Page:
Trouble with Change? STOP and ACT

There’s no escaping change.  Change can pop up in any realm of our life. At work, it can be new directives coming from a boss. At home, it can be children going off to college.  In current events, as vaccination numbers increase and COVID cases decrease, many people are faced with having to leave what has become their haven at home and return to life pre-Covid.  For many of us, change can be challenging and unwelcome.

Why is change so hard?

Our bodies instinctively act to ensure self-preservation by maintaining consistent internal conditions.  For example, when a body’s internal temperature gets too high, blood vessels in the skin react to bring down the temperature and regain homeostasis. Similarly, the mind works to maintain efficiency by resisting change to systems that are tried and true.  It perceives change as a threat and defends against it.  This reaction is appropriate when a real danger, like a virus, that the body needs to fight.  However, the same reaction occurs even when the changes can be beneficial to us. For example, John encounters a new platform at work that holds the possibility of increasing his productivity by 20%.  However, he procrastinates learning how to use the new system and remains using the old, to the detriment of his workload. Minds do not distinguish safe and unsafe and treat all changes as a threat, even if they benefit us.

How can we differentiate between safe and unsafe change?  Let’s explore ACT and DBT’s STOP strategies to create a game plan for making informed, strong choices when faced with change.


As a therapist, I use the modality of Acceptance and Commitment Therapy (ACT), an approach that focuses on living life through what you identify as your values.  Dr. Russ Harris, a leading authority on the ACT model, explains ACT as a conscious analysis of “towards” moves and “away” moves in your reactions to life events. He defines “towards” moves as actions that bring you towards the life you want to live and  “away” moves as actions that pull you away from the life you want to live.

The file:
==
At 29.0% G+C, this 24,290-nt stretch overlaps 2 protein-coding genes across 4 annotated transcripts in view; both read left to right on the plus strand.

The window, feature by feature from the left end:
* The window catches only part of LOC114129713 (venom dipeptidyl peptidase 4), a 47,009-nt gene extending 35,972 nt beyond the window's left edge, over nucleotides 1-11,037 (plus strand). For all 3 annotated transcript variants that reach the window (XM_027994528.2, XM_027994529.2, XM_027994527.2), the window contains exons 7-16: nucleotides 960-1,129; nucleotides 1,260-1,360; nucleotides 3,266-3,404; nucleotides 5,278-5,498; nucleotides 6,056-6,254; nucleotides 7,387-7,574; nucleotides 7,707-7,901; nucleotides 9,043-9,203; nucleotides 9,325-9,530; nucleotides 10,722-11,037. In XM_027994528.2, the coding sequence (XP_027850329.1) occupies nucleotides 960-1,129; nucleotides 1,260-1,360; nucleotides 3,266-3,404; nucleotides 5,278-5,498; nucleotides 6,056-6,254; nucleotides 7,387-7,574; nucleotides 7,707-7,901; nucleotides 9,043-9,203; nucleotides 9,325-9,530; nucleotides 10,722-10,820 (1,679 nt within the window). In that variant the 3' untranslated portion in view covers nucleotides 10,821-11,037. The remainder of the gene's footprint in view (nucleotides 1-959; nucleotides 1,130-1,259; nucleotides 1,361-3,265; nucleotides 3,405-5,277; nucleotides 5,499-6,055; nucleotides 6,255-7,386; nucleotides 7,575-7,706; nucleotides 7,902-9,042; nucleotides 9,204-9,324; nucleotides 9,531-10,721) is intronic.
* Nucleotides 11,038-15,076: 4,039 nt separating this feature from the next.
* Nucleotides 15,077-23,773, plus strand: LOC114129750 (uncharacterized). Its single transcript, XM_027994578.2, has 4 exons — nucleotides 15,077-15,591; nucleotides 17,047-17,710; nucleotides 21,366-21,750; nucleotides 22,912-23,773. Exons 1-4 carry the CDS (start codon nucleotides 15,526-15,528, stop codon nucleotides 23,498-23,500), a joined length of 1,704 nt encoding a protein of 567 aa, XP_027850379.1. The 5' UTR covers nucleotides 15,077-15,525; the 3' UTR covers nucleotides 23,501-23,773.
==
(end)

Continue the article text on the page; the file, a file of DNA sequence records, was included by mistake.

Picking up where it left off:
Towards moves and away moves are unique to each person. The same action can be a towards the movement for one and an away move for another. For example, Lydia decides to start walking twice a week to increase her weekly exercise regimen.  This move takes her towards her value of being physically healthy. Ryan, however, is feeling depressed and is having a hard time finding self-motivation. Although he previously ran six days a week, he currently runs twice a week and is frustrated that he is moving away from his value of being physically healthy.

Through ACT, one evaluates the moves they choose during life events related to their core values. ACT helps clarify how to avoid away moves that bring them farther from what is important to them and build on toward moves that will allow them to remain true to their life values.


Dialectical Behavior Therapy (DBT) is an evidence-based therapy model that provides strategies to help with various social-emotional challenges. One of these strategies is explained through the acronym STOP and can increase mindful responses to charged situations. STOP stands for: